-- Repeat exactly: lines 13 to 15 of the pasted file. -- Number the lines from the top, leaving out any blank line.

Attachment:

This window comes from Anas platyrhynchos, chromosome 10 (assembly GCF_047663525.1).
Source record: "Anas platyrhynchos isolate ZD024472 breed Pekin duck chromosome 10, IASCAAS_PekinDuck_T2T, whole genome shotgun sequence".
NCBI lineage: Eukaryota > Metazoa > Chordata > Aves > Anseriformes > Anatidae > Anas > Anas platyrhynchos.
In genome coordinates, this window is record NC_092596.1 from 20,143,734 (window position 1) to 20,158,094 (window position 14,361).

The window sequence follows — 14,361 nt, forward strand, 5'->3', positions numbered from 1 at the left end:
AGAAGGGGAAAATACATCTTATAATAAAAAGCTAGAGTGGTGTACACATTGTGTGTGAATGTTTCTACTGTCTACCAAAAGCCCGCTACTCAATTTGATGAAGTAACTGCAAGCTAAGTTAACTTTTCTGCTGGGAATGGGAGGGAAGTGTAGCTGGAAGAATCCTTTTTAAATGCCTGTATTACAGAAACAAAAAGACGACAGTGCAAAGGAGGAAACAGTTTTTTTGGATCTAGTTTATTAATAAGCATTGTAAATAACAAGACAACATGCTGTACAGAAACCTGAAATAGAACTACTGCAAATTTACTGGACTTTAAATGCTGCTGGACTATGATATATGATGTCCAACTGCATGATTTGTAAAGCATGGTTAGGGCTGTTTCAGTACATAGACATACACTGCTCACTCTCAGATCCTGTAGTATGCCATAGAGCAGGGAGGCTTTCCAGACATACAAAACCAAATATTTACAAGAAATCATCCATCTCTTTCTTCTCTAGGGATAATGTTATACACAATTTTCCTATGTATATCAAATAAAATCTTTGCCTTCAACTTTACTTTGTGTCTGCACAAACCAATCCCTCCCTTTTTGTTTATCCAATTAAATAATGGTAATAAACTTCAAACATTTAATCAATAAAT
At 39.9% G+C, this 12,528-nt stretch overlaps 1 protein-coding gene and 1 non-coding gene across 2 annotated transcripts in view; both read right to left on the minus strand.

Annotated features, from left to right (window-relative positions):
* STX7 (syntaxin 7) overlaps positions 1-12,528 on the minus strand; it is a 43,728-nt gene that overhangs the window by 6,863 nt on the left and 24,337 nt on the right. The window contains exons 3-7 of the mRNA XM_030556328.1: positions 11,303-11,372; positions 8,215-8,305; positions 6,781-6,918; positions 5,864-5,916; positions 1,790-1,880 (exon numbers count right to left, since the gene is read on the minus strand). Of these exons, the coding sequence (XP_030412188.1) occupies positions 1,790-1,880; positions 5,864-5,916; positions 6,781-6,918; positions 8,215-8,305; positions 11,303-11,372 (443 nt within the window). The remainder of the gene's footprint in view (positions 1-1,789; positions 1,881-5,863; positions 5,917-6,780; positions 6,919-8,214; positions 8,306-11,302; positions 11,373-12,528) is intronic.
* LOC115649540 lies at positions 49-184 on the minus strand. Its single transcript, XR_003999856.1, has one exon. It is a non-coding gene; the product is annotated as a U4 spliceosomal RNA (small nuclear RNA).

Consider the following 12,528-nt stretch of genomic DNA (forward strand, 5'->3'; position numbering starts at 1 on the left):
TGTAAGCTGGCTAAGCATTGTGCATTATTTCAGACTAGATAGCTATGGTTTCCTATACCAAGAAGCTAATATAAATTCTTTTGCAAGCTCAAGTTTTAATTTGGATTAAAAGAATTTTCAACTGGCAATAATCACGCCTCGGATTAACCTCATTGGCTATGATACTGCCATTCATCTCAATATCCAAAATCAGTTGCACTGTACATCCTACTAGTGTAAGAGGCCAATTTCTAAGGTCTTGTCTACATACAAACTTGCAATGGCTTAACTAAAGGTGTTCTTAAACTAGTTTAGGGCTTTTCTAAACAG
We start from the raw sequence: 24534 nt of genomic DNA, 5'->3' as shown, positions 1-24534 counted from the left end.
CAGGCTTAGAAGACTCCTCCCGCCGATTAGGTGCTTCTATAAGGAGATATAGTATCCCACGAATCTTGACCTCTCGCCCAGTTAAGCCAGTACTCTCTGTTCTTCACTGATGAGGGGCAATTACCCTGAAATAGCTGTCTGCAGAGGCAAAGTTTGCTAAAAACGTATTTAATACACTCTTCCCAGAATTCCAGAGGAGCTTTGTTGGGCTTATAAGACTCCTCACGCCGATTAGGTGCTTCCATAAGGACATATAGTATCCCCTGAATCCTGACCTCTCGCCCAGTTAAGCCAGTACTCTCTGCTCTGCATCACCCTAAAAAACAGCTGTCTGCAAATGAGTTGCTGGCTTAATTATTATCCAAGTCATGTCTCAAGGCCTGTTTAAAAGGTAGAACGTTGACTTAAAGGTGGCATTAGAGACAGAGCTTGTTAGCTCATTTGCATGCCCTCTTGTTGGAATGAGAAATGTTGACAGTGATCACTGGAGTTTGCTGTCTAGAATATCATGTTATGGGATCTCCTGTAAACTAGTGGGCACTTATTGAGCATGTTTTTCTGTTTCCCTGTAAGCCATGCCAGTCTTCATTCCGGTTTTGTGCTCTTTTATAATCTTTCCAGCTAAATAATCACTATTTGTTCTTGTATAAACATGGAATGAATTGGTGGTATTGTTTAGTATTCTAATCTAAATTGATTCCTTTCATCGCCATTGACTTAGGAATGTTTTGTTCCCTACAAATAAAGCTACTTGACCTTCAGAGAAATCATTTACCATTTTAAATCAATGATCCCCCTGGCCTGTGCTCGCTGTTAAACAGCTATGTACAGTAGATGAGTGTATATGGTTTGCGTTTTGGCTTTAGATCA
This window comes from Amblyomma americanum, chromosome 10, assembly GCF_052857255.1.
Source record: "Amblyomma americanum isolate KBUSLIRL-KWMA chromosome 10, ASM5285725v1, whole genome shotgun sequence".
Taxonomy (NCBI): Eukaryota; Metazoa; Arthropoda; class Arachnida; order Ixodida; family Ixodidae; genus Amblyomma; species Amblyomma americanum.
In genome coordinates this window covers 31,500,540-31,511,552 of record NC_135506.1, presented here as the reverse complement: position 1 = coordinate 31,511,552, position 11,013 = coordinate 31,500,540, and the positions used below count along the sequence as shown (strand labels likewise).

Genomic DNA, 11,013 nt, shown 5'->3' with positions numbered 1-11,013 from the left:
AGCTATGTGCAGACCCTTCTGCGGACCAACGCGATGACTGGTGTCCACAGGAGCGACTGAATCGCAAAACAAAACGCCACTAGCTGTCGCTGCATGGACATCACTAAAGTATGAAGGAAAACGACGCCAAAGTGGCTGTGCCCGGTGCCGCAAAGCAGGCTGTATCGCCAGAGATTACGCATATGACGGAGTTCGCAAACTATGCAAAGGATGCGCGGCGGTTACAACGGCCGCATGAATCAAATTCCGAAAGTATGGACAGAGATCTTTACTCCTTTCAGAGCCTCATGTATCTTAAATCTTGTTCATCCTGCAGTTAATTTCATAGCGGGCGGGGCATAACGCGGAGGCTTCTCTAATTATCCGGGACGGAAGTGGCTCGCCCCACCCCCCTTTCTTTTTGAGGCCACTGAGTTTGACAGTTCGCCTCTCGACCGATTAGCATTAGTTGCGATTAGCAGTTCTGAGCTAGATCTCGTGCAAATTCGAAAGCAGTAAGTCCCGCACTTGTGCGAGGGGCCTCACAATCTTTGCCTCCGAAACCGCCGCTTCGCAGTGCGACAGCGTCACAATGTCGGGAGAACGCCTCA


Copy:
We start from the raw sequence: 24534 nt of genomic DNA, 5'->3' as shown, positions 1-24534 counted from the left end.
CAGGCTTAGAAGACTCCTCCCGCCGATTAGGTGCTTCTATAAGGAGATATAGTATCCCACGAATCTTGACCTCTCGCCCAGTTAAGCCAGTACTCTCTGTTCTTCACTGATGAGGGGCAATTACCCTGAAATAGCTGTCTGCAGAGGCAAAGTTTGCTAAAAACGTATTTAATACACTCTTCCCAGAATTCCAGAGGAGCTTTGTTGGGCTTATAAGACTCCTCACGCCGATTAGGTGCTTCCATAAGGACATATAGTATCCCCTGAATCCTGACCTCTCGCCCAGTTAAGCCAGTACTCTCTGCTCTGCATCACCCTAAAAAACAGCTGTCTGCAAATGAGTTGCTGGCTTAATTATTATCCAAGTCATGTCTCAAGGCCTGTTTAAAAGGTAGAACGTTGACTTAAAGGTGGCATTAGAGACAGAGCTTGTTAGCTCATTTGCATGCCCTCTTGTTGGAATGAGAAATGTTGACAGTGATCACTGGAGTTTGCTGTCTAGAATATCATGTTATGGGATCTCCTGTAAACTAGTGGGCACTTATTGAGCATGTTTTTCTGTTTCCCTGTAAGCCATGCCAGTCTTCATTCCGGTTTTGTGCTCTTTTATAATCTTTCCAGCTAAATAATCACTATTTGTTCTTGTATAAACATGGAATGAATTGGTGGTATTGTTTAGTATTCTAATCTAAATTGATTCCTTTCATCGCCATTGACTTAGGAATGTTTTGTTCCCTACAAATAAAGCTACTTGACCTTCAGAGAAATCATTTACCATTTTAAATCAATGATCCCCCTGGCCTGTGCTCGCTGTTAAACAGCTATGTACAGTAGATGAGTGTATATGGTTTGCGTTTTGGCTTTAGATCA
This window comes from Amblyomma americanum, chromosome 10, assembly GCF_052857255.1.